Monday, November 21, 2011

The American

The American; thriller-drama, USA, 2010; D: Anton Corbijn, S: George Clooney, Violante Placido, Thekla Reuten, Paolo Bonacelli

Assassin Jack arrives to the small Italian town Castelvecchio for another assignment of his boss Pavel. One of his associates, Mathilde, wants him to build a tailor-made sniper rifle, so Jack goes on to assemble it from various devices. Upon meeting a priest and a kind prostitute, Clara, who falls in love with him, Jack starts to feel the effects of his long suppressed loneliness and the urge for love. He creates the rifle but tells Pavel he quits his job afterwards. After delivering the weapon, Pavel and Mathilde try to kill him, but Jack outsmarts them. Still, he succumbs to his wounds before he could start his love with Clara.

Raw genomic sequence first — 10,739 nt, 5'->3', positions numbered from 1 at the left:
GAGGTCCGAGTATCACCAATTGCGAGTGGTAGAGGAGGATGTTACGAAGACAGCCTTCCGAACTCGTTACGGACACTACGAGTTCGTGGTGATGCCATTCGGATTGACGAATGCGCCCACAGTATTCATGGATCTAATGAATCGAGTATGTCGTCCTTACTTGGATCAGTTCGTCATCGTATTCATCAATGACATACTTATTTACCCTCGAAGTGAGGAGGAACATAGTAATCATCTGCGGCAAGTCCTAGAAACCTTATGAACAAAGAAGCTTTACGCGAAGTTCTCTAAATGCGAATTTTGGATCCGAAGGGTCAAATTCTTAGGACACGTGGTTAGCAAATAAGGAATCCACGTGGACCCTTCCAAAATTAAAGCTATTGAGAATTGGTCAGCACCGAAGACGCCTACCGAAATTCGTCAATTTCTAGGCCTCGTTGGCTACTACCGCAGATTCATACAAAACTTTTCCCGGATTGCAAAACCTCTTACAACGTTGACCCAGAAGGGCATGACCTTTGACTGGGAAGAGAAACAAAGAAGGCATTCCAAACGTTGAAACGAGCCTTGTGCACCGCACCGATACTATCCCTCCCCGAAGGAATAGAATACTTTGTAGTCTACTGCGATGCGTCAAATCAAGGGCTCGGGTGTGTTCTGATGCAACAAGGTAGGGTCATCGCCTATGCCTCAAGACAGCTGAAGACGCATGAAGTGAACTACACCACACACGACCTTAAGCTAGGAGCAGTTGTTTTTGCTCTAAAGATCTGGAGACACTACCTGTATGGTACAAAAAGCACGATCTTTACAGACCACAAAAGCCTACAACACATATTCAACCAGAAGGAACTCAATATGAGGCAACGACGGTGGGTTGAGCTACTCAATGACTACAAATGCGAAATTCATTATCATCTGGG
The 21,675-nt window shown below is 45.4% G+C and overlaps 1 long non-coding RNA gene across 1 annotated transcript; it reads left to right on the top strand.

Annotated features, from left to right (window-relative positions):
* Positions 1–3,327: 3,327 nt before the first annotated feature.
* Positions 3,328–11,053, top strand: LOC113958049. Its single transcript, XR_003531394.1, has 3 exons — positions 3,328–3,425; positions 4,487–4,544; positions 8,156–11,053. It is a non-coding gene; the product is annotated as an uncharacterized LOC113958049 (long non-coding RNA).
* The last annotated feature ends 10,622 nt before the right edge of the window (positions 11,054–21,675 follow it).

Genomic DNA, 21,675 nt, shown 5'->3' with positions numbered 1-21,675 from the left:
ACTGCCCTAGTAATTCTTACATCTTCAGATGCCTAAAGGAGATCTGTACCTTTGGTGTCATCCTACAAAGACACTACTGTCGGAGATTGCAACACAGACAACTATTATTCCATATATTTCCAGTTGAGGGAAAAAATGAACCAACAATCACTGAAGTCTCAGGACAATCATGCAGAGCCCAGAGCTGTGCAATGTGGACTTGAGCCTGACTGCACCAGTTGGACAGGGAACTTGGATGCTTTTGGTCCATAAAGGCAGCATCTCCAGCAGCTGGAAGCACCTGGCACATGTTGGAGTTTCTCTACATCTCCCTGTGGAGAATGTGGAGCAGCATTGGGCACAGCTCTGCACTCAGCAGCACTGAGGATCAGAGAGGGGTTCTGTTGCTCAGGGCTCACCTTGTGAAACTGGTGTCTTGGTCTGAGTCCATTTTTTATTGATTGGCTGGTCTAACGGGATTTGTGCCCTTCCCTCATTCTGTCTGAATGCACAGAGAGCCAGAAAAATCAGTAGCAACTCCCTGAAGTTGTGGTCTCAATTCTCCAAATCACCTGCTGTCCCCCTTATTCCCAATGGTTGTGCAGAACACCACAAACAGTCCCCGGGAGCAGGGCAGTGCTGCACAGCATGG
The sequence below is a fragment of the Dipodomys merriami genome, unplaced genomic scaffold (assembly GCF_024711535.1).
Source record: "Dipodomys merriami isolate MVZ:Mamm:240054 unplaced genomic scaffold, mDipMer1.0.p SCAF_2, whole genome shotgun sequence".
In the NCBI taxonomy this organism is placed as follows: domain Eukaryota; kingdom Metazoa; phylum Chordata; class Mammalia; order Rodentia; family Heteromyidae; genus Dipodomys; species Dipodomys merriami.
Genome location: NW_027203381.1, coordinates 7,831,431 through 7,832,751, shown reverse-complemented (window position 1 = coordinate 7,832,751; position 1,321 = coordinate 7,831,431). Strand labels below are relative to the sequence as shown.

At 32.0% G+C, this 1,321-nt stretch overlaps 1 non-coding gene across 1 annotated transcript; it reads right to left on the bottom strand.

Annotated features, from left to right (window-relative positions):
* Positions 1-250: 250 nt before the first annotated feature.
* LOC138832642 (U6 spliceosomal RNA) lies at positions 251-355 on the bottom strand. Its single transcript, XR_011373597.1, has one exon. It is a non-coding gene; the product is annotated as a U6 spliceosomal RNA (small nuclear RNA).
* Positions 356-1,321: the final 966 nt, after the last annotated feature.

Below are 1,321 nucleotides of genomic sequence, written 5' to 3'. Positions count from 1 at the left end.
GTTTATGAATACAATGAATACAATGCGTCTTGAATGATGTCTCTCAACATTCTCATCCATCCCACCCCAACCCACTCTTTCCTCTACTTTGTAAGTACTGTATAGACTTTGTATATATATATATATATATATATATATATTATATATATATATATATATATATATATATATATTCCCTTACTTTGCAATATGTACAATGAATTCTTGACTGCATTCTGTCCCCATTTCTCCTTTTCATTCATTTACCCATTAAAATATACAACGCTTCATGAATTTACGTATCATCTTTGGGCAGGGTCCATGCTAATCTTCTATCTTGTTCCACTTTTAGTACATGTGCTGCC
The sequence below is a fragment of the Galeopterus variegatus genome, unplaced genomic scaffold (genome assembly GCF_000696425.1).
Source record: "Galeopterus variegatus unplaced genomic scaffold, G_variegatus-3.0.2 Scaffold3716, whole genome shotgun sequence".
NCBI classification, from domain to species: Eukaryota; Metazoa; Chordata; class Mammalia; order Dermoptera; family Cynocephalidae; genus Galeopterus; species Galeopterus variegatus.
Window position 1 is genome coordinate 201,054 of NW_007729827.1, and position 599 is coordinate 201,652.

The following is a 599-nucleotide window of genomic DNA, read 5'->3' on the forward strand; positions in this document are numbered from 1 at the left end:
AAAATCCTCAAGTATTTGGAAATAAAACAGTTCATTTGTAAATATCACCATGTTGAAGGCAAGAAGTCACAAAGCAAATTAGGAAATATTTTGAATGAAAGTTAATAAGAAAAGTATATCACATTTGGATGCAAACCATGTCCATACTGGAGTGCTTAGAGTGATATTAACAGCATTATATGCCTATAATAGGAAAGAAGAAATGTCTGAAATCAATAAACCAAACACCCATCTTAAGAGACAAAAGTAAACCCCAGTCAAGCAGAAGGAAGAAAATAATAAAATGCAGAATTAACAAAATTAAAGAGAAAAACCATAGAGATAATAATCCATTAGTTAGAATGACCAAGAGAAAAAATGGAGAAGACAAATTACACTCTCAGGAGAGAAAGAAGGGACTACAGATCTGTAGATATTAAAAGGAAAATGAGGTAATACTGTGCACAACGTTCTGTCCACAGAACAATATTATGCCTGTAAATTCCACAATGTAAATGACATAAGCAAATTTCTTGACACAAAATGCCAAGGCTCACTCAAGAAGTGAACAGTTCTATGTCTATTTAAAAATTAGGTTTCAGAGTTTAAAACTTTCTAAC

Even though it might seem sterile and pointless at first, contemplative minimalistic art thriller-drama "The American" actually subsequently turns out to be a quality made film with a precise purpose, where the long and empty scenes evoke existentialism of the tragic protagonist, assassin Jack (great George Clooney) who in the end gets so consumed by his profession that he can never relax, fearing that every passer-by might be his killer. By setting the story inside a small, rural Italian town where people still seem to have some traditional values, friendship, and some kind of joy of life, the authors set-up the stage for Jack "melting away" and wishing to blend in with them, creating very good character development: the scene where he and assassin woman Mathilde lie on the meadow for a "fake picnic" but then suddenly observe a butterfly gently landing on her, sums up perfectly the contradiction of two "ugly" antagonists suddenly getting puzzled by beauty. The movie is not original, nothing here was not already shown before, yet just like its forerunners, Melville's "The Samurai" and Furuhashi's "Samurai X: Reflection", it bravely shows the only possible conclusion for a hitman who cannot live happily ever after after what he has done, but will experience death himself, which is precisely why the ending is so intense.


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